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Microglial cells and Parkinson’s disease

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Abstract

Chronic inflammation mediated by microglial cells is the fundamental process contributing to the death of dopamine (DA)-producing neurons in the brain. Production of inflammatory products by these microglial cells characterizes the slow destructive process in Parkinson’s disease (PD). The activation of microglial cells and the generation of pro-inflammatory cytokines that characterize PD are mediated by several different signaling pathways, with the activation of the respiratory burst by microglial cells being a critical event in the ultimate toxicity of DA-neurons. The work on our lab is concerned with understanding the mechanisms of activation, response, and therapeutic targets of microglial cells, with the aim to provide more effective treatments for PD and other inflammatory diseases of the CNS.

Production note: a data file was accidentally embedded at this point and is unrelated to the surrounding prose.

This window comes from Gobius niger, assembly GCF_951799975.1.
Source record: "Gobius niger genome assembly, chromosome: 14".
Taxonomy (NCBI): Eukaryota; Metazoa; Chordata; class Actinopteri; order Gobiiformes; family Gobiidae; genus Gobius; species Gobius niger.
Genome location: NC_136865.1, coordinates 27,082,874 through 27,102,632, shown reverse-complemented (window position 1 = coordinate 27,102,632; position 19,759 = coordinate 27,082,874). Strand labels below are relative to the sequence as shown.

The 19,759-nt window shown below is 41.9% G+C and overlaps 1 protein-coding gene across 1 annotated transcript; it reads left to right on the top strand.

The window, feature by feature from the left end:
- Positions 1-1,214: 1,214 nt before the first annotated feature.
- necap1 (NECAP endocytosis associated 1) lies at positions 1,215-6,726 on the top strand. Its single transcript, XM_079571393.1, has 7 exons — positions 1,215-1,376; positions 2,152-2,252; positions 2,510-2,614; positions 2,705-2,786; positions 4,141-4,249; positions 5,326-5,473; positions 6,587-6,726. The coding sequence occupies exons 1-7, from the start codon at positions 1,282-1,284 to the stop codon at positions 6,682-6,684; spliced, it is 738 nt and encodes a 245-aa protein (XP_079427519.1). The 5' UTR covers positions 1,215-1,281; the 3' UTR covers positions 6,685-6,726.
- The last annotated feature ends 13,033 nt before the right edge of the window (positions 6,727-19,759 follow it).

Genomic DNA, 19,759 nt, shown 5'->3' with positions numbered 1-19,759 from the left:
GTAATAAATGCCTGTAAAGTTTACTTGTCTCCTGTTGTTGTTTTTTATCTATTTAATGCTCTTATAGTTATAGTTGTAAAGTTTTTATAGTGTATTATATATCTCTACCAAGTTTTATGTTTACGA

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Acknowledgments

This work was supported by NIH grant DE-13079 from the National Institute for Dental and Craniofacial Research, and was also supported in part by the Intramural Research Program of the NIH/NIEHS. I want to acknowledge and thank all the current and former members of the lab, whose inspiration and dedication have helped shape this work and all the ideas in the laboratory.

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Correspondence to Patrick M. Flood.

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Qian, L., Flood, P.M. Microglial cells and Parkinson’s disease. Immunol Res 41, 155–164 (2008). https://doi.org/10.1007/s12026-008-8018-0

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